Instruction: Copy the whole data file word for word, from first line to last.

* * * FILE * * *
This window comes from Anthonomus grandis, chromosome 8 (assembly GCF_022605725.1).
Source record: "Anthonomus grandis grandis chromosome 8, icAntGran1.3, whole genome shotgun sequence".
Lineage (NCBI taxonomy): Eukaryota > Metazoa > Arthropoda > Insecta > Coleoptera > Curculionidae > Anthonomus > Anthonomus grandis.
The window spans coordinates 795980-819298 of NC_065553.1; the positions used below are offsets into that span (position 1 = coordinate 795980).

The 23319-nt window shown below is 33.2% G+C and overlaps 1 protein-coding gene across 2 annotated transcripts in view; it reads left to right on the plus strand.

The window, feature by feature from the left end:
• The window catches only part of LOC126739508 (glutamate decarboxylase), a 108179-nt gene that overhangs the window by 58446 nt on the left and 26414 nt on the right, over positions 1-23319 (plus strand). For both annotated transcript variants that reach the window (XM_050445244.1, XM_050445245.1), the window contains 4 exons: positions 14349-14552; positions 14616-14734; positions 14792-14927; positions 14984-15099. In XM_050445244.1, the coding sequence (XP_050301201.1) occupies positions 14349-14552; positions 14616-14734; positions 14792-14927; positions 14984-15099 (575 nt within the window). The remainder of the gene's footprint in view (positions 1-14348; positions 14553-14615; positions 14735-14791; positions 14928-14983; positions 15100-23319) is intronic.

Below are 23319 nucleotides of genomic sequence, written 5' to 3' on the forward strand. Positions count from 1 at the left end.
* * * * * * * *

This window comes from Anthonomus grandis, chromosome 8 (assembly GCF_022605725.1).
Source record: "Anthonomus grandis grandis chromosome 8, icAntGran1.3, whole genome shotgun sequence".
Lineage (NCBI taxonomy): Eukaryota > Metazoa > Arthropoda > Insecta > Coleoptera > Curculionidae > Anthonomus > Anthonomus grandis.
The window spans coordinates 795980-819298 of NC_065553.1; the positions used below are offsets into that span (position 1 = coordinate 795980).

The 23319-nt window shown below is 33.2% G+C and overlaps 1 protein-coding gene across 2 annotated transcripts in view; it reads left to right on the plus strand.

The window, feature by feature from the left end:
• The window catches only part of LOC126739508 (glutamate decarboxylase), a 108179-nt gene that overhangs the window by 58446 nt on the left and 26414 nt on the right, over positions 1-23319 (plus strand). For both annotated transcript variants that reach the window (XM_050445244.1, XM_050445245.1), the window contains 4 exons: positions 14349-14552; positions 14616-14734; positions 14792-14927; positions 14984-15099. In XM_050445244.1, the coding sequence (XP_050301201.1) occupies positions 14349-14552; positions 14616-14734; positions 14792-14927; positions 14984-15099 (575 nt within the window). The remainder of the gene's footprint in view (positions 1-14348; positions 14553-14615; positions 14735-14791; positions 14928-14983; positions 15100-23319) is intronic.

Below are 23319 nucleotides of genomic sequence, written 5' to 3' on the forward strand. Positions count from 1 at the left end.